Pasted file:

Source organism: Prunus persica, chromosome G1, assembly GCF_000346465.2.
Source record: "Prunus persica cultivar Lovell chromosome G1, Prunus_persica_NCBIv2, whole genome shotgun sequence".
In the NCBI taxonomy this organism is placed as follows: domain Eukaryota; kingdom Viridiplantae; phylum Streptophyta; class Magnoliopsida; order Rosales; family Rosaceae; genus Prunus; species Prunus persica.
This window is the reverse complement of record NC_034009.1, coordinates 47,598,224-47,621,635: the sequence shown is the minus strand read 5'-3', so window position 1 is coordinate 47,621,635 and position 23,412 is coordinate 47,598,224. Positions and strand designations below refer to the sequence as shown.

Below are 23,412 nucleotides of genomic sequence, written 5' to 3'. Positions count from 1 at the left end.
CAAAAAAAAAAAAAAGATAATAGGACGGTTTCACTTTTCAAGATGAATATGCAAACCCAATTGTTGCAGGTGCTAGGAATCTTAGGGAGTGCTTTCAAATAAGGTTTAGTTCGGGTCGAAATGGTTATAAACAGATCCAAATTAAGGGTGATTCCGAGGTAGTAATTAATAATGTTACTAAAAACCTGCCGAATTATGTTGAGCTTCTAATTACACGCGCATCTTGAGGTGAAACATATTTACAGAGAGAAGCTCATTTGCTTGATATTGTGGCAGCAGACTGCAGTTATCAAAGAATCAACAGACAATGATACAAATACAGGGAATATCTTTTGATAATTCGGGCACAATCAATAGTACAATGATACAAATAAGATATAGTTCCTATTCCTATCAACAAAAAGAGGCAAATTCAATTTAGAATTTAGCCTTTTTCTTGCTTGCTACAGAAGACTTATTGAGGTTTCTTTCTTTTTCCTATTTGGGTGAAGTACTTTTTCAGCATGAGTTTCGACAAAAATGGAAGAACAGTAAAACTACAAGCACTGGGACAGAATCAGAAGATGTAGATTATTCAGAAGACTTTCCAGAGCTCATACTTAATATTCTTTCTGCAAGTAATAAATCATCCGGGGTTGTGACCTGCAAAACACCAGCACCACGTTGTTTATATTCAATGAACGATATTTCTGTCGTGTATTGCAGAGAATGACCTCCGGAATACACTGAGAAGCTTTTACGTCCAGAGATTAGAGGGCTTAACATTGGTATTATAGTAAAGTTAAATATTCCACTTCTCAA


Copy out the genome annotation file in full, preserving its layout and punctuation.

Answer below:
Source organism: Prunus persica, chromosome G1, assembly GCF_000346465.2.
Source record: "Prunus persica cultivar Lovell chromosome G1, Prunus_persica_NCBIv2, whole genome shotgun sequence".
In the NCBI taxonomy this organism is placed as follows: domain Eukaryota; kingdom Viridiplantae; phylum Streptophyta; class Magnoliopsida; order Rosales; family Rosaceae; genus Prunus; species Prunus persica.
This window is the reverse complement of record NC_034009.1, coordinates 47,598,224-47,621,635: the sequence shown is the minus strand read 5'-3', so window position 1 is coordinate 47,621,635 and position 23,412 is coordinate 47,598,224. Positions and strand designations below refer to the sequence as shown.

Below are 23,412 nucleotides of genomic sequence, written 5' to 3'. Positions count from 1 at the left end.
CAAAAAAAAAAAAAAGATAATAGGACGGTTTCACTTTTCAAGATGAATATGCAAACCCAATTGTTGCAGGTGCTAGGAATCTTAGGGAGTGCTTTCAAATAAGGTTTAGTTCGGGTCGAAATGGTTATAAACAGATCCAAATTAAGGGTGATTCCGAGGTAGTAATTAATAATGTTACTAAAAACCTGCCGAATTATGTTGAGCTTCTAATTACACGCGCATCTTGAGGTGAAACATATTTACAGAGAGAAGCTCATTTGCTTGATATTGTGGCAGCAGACTGCAGTTATCAAAGAATCAACAGACAATGATACAAATACAGGGAATATCTTTTGATAATTCGGGCACAATCAATAGTACAATGATACAAATAAGATATAGTTCCTATTCCTATCAACAAAAAGAGGCAAATTCAATTTAGAATTTAGCCTTTTTCTTGCTTGCTACAGAAGACTTATTGAGGTTTCTTTCTTTTTCCTATTTGGGTGAAGTACTTTTTCAGCATGAGTTTCGACAAAAATGGAAGAACAGTAAAACTACAAGCACTGGGACAGAATCAGAAGATGTAGATTATTCAGAAGACTTTCCAGAGCTCATACTTAATATTCTTTCTGCAAGTAATAAATCATCCGGGGTTGTGACCTGCAAAACACCAGCACCACGTTGTTTATATTCAATGAACGATATTTCTGTCGTGTATTGCAGAGAATGACCTCCGGAATACACTGAGAAGCTTTTACGTCCAGAGATTAGAGGGCTTAACATTGGTATTATAGTAAAGTTAAATATTCCACTTCTCAA